The AAFP recently joined five other national family medicine organizations to release "Joint Principles: Integrating Behavioral Health Care Into the Patient-Centered Medical Home."(www.annfammed.org) Published in the March/April Annals of Family Medicine, the new document complements the Joint Principles of the Patient-Centered Medical Home (PCMH) and was created to address bringing behavioral health into the PCMH model.
"The incorporation of behavioral health care has not always been included as practices transform to accommodate to the PCMH ideals," according to the document. "This is an alarming development because the PCMH will be incomplete and ineffective without the full incorporation of this element, and retrofitting will be much more difficult than prospectively integrating into the original design of the PCMH."
The PCMH is a model of primary care in which a team of clinicians offers accessible first-contact care that is personalized, coordinated and comprehensive and meets most or all of a person's health care needs, including behavioral health, according to an AAFP news release. As defined in the new joint principles document, behavioral health includes mental health care, substance abuse care, health behavior change, and attention to family and other psychosocial factors.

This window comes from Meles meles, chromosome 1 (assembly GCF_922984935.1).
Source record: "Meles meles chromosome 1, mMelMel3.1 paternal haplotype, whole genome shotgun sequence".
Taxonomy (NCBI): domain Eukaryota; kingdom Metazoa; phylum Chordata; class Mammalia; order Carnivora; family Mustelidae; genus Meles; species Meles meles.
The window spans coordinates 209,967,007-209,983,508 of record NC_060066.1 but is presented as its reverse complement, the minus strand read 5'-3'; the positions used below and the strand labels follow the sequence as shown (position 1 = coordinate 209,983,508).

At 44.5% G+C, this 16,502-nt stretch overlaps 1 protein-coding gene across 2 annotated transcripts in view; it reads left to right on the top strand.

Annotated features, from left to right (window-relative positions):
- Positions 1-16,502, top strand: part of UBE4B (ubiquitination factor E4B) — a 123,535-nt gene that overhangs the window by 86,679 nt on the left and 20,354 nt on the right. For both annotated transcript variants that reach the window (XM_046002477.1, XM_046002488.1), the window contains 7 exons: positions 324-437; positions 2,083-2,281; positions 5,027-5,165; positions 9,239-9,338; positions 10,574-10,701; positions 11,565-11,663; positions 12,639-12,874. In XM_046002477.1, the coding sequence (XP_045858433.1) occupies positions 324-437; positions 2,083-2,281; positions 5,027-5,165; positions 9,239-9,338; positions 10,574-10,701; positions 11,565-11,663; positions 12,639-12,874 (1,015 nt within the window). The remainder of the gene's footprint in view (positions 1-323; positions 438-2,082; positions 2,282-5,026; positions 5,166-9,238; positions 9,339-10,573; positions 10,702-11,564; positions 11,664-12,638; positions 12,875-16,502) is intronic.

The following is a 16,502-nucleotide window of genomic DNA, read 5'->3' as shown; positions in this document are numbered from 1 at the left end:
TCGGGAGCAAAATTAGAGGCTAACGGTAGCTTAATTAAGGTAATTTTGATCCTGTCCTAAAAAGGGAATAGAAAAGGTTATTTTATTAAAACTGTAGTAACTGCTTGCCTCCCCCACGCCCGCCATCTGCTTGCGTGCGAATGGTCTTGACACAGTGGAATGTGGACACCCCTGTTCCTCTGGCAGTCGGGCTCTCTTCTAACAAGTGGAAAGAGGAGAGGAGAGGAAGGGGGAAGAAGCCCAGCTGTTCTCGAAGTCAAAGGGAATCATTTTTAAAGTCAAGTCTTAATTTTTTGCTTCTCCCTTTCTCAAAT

- The AAFP has joined five other family medicine organizations in publishing the article "Joint Principles: Integrating Behavioral Health Care Into the Patient-Centered Medical Home" in the March/April 2014 Annals of Family Medicine.
- The behavioral health joint principles are intended to supplement, not replace, the original Joint Principles of the Patient-Centered Medical Home (PCMH) that were released in February 2007.
- The new document builds on the seven principles laid out in the PCMH joint principles, integrating elements of behavioral health care into each.
The behavioral joint principles document is intended to supplement, not replace, the original PCMH joint principles document(3 page PDF) that was developed by the AAFP, the American Academy of Pediatrics (AAP), the American College of Physicians and the American Osteopathic Association (AOA) and released in February 2007.
Created by the AAFP, the American Board of Family Medicine, the Association of Departments of Family Medicine, the Association of Family Medicine Residency Directors, the North American Primary Care Research Group and the Society of Teachers of Family Medicine, the new document also was reviewed and endorsed by the AAFP Foundation, the AAP, the AOA, the American Psychological Association and the Collaborative Family Healthcare Association.
The document follows the order and language of the original PCMH joint principles and describes how behavioral health care tenets can be incorporated into the seven PCMH principles. In brief,
- Personal physician -- Every patient in the PCMH has a personal physician who knows the patient's living situation and who is committed to the well-being of that patient and accepts responsibility for appropriate care.